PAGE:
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Subsidy Removal: “I was demonised” for this – Atiku



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A former Vice President of Nigeria, Atiku Abubakar commended the Federal Government for ending the regime on subsidy for imported petroleum products, ruing the opportunity the government had to implement the policy while the economy was stronger.

In a series of tweets on Friday June 5, 2020, Atiku said it was the same policy for which he was demonised during the 2019 presidential election.

“FG finally withdraws from the fuel subsidy and price-fixing bazaar that had been rife with corruption and stalling investments. This is something patriots have been calling for and for which I was demonised.

“The stoppage of subsidy and price-fixing is a right move, although it should have come earlier when the economy was stronger.” Atiku said.

The former presidential candidate of Nigeria’s leading opposition party the Peoples Democratic Party (PDP), urged government at state and federal levels to improve on the policy by removing other impediments and rolling out incentives to boost investments in the sector.

“FG and state governments should proceed to remove other impediments and roll out incentives to spur investments in the sector, especially the numerous refineries that had been licensed but are yet to be built.  Then ensure the quality of fuel meets set standards.” Atiku added.

In his policy document which was released in the build up to the February 23, 2019 elections, under the heading “Promoting Public Private Partnerships” Atiku had said if elected president, his policy for the oil sector would include to “privatize state owned enterprises including all four government-owned refineries and liberalize the downstream sector of the petroleum industry”.

At the time, Atiku had said “I swear, even if they’re going to kill me, I will privatise NNPC”.

His adversaries quickly jumped on the statement saying Atiku had planned to sell the state owned company and refineries to his cronies.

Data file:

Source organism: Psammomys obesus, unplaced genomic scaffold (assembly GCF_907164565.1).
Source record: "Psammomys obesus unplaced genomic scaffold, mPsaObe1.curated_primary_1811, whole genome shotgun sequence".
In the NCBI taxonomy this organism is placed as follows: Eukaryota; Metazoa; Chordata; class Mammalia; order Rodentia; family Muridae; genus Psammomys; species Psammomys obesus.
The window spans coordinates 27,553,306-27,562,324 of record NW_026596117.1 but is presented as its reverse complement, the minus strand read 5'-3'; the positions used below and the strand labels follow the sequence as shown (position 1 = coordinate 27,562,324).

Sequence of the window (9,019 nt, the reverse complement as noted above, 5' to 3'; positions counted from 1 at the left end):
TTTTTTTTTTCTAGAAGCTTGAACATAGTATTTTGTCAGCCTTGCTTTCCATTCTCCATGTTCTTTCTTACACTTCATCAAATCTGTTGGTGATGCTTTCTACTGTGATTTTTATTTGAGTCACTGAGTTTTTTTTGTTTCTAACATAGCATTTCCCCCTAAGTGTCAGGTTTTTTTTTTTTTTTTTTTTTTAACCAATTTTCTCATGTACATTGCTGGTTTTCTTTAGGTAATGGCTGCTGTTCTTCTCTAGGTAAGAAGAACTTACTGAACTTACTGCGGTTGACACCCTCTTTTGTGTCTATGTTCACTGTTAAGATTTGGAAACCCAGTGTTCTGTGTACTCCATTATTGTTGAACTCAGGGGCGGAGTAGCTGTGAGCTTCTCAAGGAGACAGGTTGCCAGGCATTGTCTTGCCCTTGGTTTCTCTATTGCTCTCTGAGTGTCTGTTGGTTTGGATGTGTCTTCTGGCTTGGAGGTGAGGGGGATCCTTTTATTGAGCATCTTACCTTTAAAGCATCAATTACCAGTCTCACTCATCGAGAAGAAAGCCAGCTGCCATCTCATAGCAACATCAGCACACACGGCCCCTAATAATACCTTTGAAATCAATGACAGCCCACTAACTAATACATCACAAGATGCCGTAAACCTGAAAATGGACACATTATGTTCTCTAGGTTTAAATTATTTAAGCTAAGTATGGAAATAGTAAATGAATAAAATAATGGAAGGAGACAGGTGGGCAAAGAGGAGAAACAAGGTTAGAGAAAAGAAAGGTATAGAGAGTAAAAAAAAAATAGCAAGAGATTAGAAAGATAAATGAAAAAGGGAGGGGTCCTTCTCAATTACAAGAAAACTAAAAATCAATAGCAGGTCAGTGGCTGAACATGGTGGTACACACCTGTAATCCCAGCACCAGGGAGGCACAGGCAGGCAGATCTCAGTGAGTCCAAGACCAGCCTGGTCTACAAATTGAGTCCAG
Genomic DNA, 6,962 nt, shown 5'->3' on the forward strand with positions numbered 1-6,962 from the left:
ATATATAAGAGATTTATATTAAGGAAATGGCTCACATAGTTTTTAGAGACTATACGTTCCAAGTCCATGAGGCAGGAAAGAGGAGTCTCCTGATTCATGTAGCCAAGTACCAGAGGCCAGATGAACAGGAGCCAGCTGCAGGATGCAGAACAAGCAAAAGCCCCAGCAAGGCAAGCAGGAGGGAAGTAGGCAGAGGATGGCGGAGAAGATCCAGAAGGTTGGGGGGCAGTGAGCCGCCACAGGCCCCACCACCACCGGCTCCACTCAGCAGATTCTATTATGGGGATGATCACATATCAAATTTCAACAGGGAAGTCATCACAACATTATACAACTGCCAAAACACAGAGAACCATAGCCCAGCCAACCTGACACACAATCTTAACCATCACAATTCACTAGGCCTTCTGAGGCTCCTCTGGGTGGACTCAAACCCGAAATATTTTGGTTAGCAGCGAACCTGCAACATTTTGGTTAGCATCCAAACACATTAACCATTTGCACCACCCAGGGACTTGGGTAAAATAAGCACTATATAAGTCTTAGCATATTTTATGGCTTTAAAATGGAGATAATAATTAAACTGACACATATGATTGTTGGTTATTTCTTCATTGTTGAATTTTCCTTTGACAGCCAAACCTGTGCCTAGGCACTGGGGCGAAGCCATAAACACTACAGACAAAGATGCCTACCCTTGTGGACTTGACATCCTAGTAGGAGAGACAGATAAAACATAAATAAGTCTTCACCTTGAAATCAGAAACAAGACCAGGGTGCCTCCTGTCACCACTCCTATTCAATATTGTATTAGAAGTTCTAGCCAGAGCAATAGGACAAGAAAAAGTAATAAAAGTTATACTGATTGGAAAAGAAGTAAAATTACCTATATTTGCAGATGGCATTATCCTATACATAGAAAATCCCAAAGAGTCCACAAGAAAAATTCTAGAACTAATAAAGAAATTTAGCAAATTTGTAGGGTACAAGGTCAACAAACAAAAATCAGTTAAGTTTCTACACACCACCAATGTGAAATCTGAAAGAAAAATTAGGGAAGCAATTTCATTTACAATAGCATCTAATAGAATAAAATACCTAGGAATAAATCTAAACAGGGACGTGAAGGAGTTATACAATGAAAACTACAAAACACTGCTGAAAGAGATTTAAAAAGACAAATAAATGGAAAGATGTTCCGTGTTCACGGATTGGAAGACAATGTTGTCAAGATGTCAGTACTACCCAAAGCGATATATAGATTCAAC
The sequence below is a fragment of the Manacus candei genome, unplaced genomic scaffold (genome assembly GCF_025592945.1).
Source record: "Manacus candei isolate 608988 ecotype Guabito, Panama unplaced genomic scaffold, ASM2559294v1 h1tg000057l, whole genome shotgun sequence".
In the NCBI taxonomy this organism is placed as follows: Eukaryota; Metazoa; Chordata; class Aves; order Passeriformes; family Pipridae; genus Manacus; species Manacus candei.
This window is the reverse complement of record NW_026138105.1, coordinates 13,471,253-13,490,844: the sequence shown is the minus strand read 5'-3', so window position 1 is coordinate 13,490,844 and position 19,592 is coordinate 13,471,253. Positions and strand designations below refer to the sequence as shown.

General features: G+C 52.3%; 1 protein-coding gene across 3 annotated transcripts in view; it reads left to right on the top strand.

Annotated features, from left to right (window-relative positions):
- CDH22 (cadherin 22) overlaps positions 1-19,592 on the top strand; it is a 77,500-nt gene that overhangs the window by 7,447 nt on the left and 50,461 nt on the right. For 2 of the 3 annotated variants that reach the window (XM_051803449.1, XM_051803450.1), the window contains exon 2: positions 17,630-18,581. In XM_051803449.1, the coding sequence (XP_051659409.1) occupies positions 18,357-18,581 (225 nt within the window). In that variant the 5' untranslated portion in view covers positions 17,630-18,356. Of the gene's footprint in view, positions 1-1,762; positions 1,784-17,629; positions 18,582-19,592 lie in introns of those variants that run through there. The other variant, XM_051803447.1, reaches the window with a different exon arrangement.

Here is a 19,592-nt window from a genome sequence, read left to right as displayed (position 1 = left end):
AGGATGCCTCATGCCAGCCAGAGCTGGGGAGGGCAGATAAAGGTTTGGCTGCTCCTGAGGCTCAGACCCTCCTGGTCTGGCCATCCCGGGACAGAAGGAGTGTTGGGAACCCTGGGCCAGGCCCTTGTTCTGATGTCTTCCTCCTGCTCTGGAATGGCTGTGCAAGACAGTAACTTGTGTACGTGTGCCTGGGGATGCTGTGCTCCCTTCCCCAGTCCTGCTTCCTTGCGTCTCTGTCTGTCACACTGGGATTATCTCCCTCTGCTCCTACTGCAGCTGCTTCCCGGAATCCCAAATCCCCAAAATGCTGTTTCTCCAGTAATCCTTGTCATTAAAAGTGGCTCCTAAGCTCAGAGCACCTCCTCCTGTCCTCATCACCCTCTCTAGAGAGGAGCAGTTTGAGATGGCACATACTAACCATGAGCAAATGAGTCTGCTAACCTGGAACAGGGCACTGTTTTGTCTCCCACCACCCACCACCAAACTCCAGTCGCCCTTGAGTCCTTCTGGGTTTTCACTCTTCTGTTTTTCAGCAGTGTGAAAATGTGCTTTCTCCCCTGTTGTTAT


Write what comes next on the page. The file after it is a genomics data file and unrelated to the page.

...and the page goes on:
Bismark Rewane, the Chief Executive Officer of Financial Derivatives Company in Lagos had queried Atiku’s plan saying “I agree that it should be privatised, but selling to whom?”, a statement the All Progressives Congress echoed throughout the campaigns.

Nigeria announced the removal of a price cap for the pump price of Premium Motor Spirit (PMS) on June 4, 2020, officially ending the subsidy regime on petrol.

In the document signed by its Executive Secretary, Mr. Abdulkadir Saidu, the Petroleum Products Pricing Regulatory Agency (PPPRA) said going forward it would continue to monitor trends in the crude oil market and advise the Nigerian National Petroleum Corporation (NNPC) and oil marketers on the monthly guiding price for the commodity.

“The price cap per liter in respect of Premium Motor Spirit (PMS) is removed from the commencement of these Regulations. From the commencement of these Regulations, a market-based pricing regime for Premium Motor Saint (PMS) shall take effect.” the PPPRA said.

Subsidy on petroleum products has long been a dicey topic in Nigerian political and business discourse.

Before winning the presidential elections on his fourth attempt, President Muhammadu Buhari had been very critical of previous administrations on the issue of fuel subsidy.

In 2011, during the administration of former President Goodluck Jonathan, Buhari made the famous statement “who is subsidizing who?”in reference to the subsidy regime. The question went on to become one of the slogans chanted at the #OccupyNigeria protests in 2012 which brought the Jonathan government to its knees at it attempted to partially remove subsidy on petrol.

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